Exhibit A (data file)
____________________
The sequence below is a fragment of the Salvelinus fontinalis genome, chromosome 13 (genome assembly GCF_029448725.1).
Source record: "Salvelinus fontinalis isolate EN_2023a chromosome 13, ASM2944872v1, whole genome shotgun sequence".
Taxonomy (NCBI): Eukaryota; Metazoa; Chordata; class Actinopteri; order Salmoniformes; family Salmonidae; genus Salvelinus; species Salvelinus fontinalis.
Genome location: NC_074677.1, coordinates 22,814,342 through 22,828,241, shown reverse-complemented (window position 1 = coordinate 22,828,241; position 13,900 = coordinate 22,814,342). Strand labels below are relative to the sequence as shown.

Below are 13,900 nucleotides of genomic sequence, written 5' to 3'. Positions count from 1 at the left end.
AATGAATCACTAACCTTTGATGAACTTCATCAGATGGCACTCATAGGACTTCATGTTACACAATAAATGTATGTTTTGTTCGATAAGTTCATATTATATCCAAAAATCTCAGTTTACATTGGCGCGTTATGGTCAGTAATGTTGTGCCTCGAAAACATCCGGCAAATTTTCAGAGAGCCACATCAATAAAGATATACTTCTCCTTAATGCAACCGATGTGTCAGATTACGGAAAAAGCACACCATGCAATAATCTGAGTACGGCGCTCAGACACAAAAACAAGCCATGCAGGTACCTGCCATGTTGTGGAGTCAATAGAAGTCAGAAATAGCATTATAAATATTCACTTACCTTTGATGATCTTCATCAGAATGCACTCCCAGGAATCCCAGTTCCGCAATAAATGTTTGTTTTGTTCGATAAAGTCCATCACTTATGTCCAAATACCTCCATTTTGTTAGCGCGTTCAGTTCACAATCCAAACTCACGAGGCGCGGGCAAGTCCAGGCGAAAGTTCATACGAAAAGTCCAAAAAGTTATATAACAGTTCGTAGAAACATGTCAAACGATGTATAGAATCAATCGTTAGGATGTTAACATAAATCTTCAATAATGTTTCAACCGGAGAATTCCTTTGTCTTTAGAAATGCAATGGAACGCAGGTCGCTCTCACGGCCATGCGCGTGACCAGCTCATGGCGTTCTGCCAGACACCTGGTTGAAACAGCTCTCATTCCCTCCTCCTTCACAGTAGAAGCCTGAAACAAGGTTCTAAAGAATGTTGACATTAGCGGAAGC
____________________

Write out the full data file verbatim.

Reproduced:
The sequence below is a fragment of the Salvelinus fontinalis genome, chromosome 13 (genome assembly GCF_029448725.1).
Source record: "Salvelinus fontinalis isolate EN_2023a chromosome 13, ASM2944872v1, whole genome shotgun sequence".
Taxonomy (NCBI): Eukaryota; Metazoa; Chordata; class Actinopteri; order Salmoniformes; family Salmonidae; genus Salvelinus; species Salvelinus fontinalis.
Genome location: NC_074677.1, coordinates 22,814,342 through 22,828,241, shown reverse-complemented (window position 1 = coordinate 22,828,241; position 13,900 = coordinate 22,814,342). Strand labels below are relative to the sequence as shown.

Below are 13,900 nucleotides of genomic sequence, written 5' to 3'. Positions count from 1 at the left end.
AATGAATCACTAACCTTTGATGAACTTCATCAGATGGCACTCATAGGACTTCATGTTACACAATAAATGTATGTTTTGTTCGATAAGTTCATATTATATCCAAAAATCTCAGTTTACATTGGCGCGTTATGGTCAGTAATGTTGTGCCTCGAAAACATCCGGCAAATTTTCAGAGAGCCACATCAATAAAGATATACTTCTCCTTAATGCAACCGATGTGTCAGATTACGGAAAAAGCACACCATGCAATAATCTGAGTACGGCGCTCAGACACAAAAACAAGCCATGCAGGTACCTGCCATGTTGTGGAGTCAATAGAAGTCAGAAATAGCATTATAAATATTCACTTACCTTTGATGATCTTCATCAGAATGCACTCCCAGGAATCCCAGTTCCGCAATAAATGTTTGTTTTGTTCGATAAAGTCCATCACTTATGTCCAAATACCTCCATTTTGTTAGCGCGTTCAGTTCACAATCCAAACTCACGAGGCGCGGGCAAGTCCAGGCGAAAGTTCATACGAAAAGTCCAAAAAGTTATATAACAGTTCGTAGAAACATGTCAAACGATGTATAGAATCAATCGTTAGGATGTTAACATAAATCTTCAATAATGTTTCAACCGGAGAATTCCTTTGTCTTTAGAAATGCAATGGAACGCAGGTCGCTCTCACGGCCATGCGCGTGACCAGCTCATGGCGTTCTGCCAGACACCTGGTTGAAACAGCTCTCATTCCCTCCTCCTTCACAGTAGAAGCCTGAAACAAGGTTCTAAAGAATGTTGACATTAGCGGAAGC